At CityGreens, we love challenges. Especially, when someone tells us that a particular thing cannot be done, we try doing it to see if we can learn something new in the process.
During the alpha testing phase of CG Kitchen Garden, almost every expert told us that a vertical structure cannot be used to grow tomatoes. We tried nevertheless and this is what we got ?
Having said that, we did learn that this was difficult and would not recommend you to try it unless you have at least a few months of gardening experience already.
Let’s shift our focus to another thing which is considered fairly difficult but is actually easy, even for the first time gardener. We are talking about transplanting a plant from soil to hydroponics. To make things more challenging, we took a fully grown up strawberry plant and tried our luck with transplanting it to hydroponics.
Following pictures will detail how we did it:
Oct 4, 2017
We procured a fully grown strawberry plant from a local nursery. We dipped this pot in a bucket full of water for 20 minutes to loosen the soil around the roots. We were expecting the roots to be well developed and were not disappointed.
Since we wanted to eventually transfer it to a CG Kitchen Garden unit, we needed to fit this root mass into a 2-inch netpot. This seemed fairly difficult and so we improvised a little by cutting out a portion from the base of the netpot.
Transferring the roots then became easy.
We now wanted to allow some rest time to the plant to rest and recover (from almost imminent transplant shock) before we move it to CG Kitchen Garden. Another improvisation came in handy. We took a normal kitchen glass. Covered the base with an Opaque electrician tape to protect roots from exposure to light. We filled it with hydrotons, placed the netpot inside the glass and topped it up with water.
In fact, this can be the most basic, simple and cheapest hydroponic setup for anyone to try with experimenting with soil-less gardening. We then waited for a couple of weeks.
Oct 21, 2017
We were surprised to find that the plant did not go int a transplant shock. Apart from a few dead stems which we promptly pruned, there were no visible issues with the plant. Also, we could notice 2 new leaves that had emerged at the base of the plant.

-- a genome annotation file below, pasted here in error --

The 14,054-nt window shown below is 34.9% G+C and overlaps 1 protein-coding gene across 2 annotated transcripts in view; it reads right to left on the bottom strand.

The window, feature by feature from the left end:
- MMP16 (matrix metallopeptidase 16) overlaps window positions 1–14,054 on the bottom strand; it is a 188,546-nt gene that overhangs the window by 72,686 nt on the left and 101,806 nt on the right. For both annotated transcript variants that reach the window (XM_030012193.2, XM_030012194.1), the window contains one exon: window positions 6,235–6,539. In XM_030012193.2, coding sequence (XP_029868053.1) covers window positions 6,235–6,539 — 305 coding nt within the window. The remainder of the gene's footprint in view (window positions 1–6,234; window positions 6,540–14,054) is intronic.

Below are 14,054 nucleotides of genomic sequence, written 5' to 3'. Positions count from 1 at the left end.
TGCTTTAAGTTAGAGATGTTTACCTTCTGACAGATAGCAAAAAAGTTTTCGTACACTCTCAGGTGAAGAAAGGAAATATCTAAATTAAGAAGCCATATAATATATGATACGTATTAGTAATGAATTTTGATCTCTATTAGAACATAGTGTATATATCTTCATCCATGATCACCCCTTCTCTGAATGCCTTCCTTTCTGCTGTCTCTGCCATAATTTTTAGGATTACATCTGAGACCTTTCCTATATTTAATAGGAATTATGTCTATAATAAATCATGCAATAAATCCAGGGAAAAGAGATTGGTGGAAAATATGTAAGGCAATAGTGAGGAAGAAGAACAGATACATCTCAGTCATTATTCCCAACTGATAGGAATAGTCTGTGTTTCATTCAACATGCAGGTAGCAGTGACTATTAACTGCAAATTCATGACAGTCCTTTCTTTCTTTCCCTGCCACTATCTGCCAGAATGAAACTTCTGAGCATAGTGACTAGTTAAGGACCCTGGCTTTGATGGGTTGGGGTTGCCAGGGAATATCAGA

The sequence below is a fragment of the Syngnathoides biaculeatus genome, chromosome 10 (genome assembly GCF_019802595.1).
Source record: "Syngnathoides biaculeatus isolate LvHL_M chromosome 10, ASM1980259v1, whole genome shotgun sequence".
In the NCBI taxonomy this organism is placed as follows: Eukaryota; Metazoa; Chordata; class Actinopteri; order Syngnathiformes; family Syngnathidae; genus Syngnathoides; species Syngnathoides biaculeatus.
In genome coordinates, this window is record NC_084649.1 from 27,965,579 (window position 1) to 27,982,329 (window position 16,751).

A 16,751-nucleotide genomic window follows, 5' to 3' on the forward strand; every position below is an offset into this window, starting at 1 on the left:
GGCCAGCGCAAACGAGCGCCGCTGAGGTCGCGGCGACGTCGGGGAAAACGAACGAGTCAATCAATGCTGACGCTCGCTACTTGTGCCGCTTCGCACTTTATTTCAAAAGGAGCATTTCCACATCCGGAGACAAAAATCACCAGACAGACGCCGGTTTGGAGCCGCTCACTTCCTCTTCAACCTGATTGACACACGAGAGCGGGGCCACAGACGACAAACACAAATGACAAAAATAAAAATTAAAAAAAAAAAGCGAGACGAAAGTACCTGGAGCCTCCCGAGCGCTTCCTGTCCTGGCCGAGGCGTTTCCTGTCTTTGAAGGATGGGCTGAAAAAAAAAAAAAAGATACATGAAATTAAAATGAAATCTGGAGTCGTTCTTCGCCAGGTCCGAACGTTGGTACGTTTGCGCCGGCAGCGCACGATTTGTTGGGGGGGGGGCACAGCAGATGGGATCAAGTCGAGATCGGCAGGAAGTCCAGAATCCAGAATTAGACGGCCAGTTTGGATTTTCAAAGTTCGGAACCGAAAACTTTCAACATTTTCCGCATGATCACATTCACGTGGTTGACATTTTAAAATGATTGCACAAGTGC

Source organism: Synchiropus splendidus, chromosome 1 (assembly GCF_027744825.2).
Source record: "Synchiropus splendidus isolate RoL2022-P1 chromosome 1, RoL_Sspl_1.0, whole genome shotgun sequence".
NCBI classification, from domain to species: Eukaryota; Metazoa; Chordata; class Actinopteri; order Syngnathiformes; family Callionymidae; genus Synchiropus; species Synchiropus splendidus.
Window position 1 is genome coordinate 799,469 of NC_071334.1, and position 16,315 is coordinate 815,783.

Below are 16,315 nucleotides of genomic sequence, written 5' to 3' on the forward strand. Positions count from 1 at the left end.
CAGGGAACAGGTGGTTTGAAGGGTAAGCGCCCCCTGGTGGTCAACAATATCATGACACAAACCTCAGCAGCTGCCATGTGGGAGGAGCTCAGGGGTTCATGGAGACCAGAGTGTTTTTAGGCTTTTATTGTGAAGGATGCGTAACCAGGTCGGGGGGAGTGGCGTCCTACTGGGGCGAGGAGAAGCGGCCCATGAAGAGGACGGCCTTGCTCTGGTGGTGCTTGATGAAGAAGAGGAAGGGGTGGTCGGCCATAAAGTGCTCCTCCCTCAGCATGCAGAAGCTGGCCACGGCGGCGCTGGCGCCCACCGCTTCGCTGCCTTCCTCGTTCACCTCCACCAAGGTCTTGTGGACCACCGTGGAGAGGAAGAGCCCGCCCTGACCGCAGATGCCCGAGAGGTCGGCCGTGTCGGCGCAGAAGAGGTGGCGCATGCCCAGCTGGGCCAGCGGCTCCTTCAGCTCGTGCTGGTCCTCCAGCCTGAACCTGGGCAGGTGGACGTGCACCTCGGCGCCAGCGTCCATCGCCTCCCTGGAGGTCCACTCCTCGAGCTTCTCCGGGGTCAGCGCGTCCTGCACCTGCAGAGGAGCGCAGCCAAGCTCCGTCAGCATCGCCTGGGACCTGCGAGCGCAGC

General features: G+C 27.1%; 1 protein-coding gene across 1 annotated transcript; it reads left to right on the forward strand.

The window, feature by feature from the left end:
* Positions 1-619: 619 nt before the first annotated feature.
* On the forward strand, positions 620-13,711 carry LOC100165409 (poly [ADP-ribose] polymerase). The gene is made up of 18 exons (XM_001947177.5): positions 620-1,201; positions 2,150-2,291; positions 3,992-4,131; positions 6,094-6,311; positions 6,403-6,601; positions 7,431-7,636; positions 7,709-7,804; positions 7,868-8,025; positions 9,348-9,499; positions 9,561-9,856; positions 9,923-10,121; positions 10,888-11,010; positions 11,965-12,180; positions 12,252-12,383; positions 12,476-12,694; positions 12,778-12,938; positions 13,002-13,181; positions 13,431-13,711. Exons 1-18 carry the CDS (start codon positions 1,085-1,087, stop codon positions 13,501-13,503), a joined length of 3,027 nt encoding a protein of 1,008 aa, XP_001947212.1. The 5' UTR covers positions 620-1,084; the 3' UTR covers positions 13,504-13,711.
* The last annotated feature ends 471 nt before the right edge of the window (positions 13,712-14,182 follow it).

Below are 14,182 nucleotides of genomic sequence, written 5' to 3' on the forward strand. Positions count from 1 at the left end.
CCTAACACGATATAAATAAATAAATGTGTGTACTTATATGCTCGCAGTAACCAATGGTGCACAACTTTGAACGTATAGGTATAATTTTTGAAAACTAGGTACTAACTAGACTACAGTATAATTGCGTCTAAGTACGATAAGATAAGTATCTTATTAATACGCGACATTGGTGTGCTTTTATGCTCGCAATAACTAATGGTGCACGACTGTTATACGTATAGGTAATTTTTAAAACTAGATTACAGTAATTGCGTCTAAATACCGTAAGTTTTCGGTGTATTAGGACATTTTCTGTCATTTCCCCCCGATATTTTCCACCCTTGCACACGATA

We decided the time was ripe and planted it in CG Kitchen Garden. This is when the plant went under transplant shock. The roots had survived getting transplanted from soil into the water but a further transplant (within a couple of weeks) from water into the air (in CG Kitchen Garden, roots are suspended in air) was too much for the plant to bear. Within a week almost all the old stems started to die.
Looking at this we decided to retransfer the plant to a hydroponic unit. For this, we relied on one of our many experimental units that we are continuously developing and experimenting with. We also pruned all the dying stems leaving the new growth that you can see in above picture.
Dec 12, 2017
This is how the plant looks now.
This plant successfully survived getting transplanted from soil to hydroponics to aeroponics and then back to hydroponics. So next time someone tells you that (grown up) plants cannot be transferred from soil to hydroponics, don’t argue. Just smile, and give it a try.
Gaurav is an entrepreneur whose first Start-up was focused on providing services to patients suffering from Chronic Diseases. While researching about the causes of lifestyle diseases and the ways to reduce their incidence, he chanced upon the idea of growing healthy and nutritious food using advanced farming techniques.
He founded CityGreens with a mission to enable City Dwellers to access Safe, Healthy and Fresh food.